Taxes on Land, Water and Air for the Common Good: the Green Party Unveils Its Fairytale Manifesto


Last November, during a TV altercation with Labour Leader Ed Miliband over his proposals for a Mansion Tax, former pop star Myleene Klass raged “You may as well just tax me on this glass of water. You can’t just point at things and tax them,” at a bemused and blinking Ed.  Today, in a bid to outflank the Labour party on the left, the Greens have promised to do just that.

Included in their manifesto are indeed proposals to introduce new taxes on water, land and air.

Also featured are plans to introduce a tax on plastic bags, a Robin Hood tax on city trades, a wealth tax of 2 percent on the top one percent, and an unhealthy food tax; the reintroduction of the fuel duty escalator which sees fuel tax rise above the rate of inflation year on year; and a hike on income tax at all levels, council tax and VAT on aviation. They also want to increase corporation tax to 30 percent, making the UK one of the least competitive countries for business.

“Taxation is not just a matter of getting in the money for the common good; we can use it to shape behaviour,” the party proudly states.

In total, they expect their mammoth tax grab to rake in £198.6 billion of extra revenue by 2019, increasing government spending by just under a third – provided, of course, that taxpayers have not fled Britain by then.

Despite their unstated ambitions to drive businesses offshore and suck billions out of the economy to fund, amongst other things, a million new government-created jobs, the party expects British GDP to rise by about 8 percent by 2019 under their regime.  If so, they calculate that their total spending will be amount to 45.1 percent of GDP, and for the deficit to amount to just one percent of GDP by 2019.

Announcing the party’s manifesto in Brighton today alongside their sole MP, Caroline Lucas, leader Natalie Bennett said: “This is a new kind of politics, the end of politics as usual, the business as usual politics that accepts politics and society being run for the benefit of the few, not the many.”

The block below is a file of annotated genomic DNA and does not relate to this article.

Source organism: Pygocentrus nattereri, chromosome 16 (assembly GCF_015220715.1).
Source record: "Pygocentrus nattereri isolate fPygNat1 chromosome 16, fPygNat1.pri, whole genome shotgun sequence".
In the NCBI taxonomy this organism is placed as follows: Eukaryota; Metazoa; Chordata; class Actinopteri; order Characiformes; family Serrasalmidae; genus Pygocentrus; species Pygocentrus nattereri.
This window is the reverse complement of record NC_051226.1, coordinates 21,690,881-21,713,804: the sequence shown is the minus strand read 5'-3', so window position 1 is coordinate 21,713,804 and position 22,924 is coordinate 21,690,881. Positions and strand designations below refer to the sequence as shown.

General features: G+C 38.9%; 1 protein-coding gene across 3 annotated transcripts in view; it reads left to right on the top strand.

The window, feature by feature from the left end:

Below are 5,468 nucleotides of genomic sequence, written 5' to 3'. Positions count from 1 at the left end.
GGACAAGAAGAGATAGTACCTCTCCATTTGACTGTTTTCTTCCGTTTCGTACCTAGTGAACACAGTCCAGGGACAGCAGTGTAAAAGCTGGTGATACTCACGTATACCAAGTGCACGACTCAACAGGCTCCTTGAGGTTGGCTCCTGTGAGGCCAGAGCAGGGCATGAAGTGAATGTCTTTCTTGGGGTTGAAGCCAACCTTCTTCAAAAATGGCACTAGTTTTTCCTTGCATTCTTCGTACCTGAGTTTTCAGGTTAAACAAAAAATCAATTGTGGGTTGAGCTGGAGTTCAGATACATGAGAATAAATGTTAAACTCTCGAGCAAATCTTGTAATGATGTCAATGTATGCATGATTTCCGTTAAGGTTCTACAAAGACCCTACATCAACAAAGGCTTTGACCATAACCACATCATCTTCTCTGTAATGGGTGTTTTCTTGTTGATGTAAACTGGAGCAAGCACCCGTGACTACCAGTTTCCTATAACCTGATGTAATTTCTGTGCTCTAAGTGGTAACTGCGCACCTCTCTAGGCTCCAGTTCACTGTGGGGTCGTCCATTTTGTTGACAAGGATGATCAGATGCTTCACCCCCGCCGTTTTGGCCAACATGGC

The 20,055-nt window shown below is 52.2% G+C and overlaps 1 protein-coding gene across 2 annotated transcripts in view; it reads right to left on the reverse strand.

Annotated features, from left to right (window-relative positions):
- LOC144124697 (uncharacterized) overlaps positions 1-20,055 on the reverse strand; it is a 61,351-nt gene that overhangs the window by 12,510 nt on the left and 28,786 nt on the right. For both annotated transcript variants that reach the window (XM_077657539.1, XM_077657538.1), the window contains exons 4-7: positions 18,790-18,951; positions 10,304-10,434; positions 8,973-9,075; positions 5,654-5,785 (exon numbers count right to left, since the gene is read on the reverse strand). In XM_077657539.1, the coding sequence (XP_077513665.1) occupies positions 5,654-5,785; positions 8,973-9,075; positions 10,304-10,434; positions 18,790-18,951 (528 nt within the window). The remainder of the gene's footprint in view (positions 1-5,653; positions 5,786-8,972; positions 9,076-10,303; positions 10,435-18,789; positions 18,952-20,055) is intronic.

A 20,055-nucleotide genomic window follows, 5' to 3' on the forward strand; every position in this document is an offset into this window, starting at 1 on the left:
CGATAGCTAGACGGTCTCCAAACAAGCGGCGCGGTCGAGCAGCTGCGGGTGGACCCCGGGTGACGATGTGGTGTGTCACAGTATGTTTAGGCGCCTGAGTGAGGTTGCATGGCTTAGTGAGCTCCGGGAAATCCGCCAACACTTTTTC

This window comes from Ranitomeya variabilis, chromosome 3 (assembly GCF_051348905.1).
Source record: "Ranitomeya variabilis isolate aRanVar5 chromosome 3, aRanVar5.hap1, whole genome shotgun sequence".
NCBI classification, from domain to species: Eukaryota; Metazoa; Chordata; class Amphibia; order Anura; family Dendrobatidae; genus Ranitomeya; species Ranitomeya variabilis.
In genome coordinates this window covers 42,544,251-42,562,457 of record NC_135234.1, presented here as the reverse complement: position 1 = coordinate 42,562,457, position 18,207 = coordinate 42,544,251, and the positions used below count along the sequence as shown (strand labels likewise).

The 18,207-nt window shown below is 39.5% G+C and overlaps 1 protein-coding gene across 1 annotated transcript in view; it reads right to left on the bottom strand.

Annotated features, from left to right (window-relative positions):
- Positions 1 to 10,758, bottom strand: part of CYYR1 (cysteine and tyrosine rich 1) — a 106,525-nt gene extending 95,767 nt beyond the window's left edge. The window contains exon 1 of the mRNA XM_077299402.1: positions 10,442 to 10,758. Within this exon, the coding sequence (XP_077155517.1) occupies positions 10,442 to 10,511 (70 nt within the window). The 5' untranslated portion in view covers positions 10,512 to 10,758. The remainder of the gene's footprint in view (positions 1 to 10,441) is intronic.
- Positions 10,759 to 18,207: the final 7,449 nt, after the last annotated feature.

At the heart of the manifesto was social justice, Bennett said, adding: “No one in this, the world’s sixth richest economy, should fear not being able to put food on the table or not being able to keep a roof over their head. This is a politics that is founded in humanity.”

Their concern for humanity extends to plans to “strengthen Travellers’ rights”, introduce a 35 hour working week for all, and “pursue a policy of defensive defence, which threatens no one”. They also want to honour veterans.

The party is also concerned with justice for animals. Amongst the raft of policies that makes up their 84 page manifesto are pledges for a “complete ban on cages for hens and rabbits,” promises to “end the use of the whip in horse racing and conduct a full review of the sport” as well as a commitment to review dog racing, and, in bad news for foodies, a “ban on the production and sale of foie gras”. Grouse shooting would also be outlawed.

“We don’t want a privatised outsourced state, we want a green and democratic one”, the manifesto insists. “The uncoordinated actions of millions of individuals, with unequal access to wealth and power and urged to maximize their own interests without regard for anyone else’s, will only deepen the crisis.

“We need a party for the real world… a party for the common good.”


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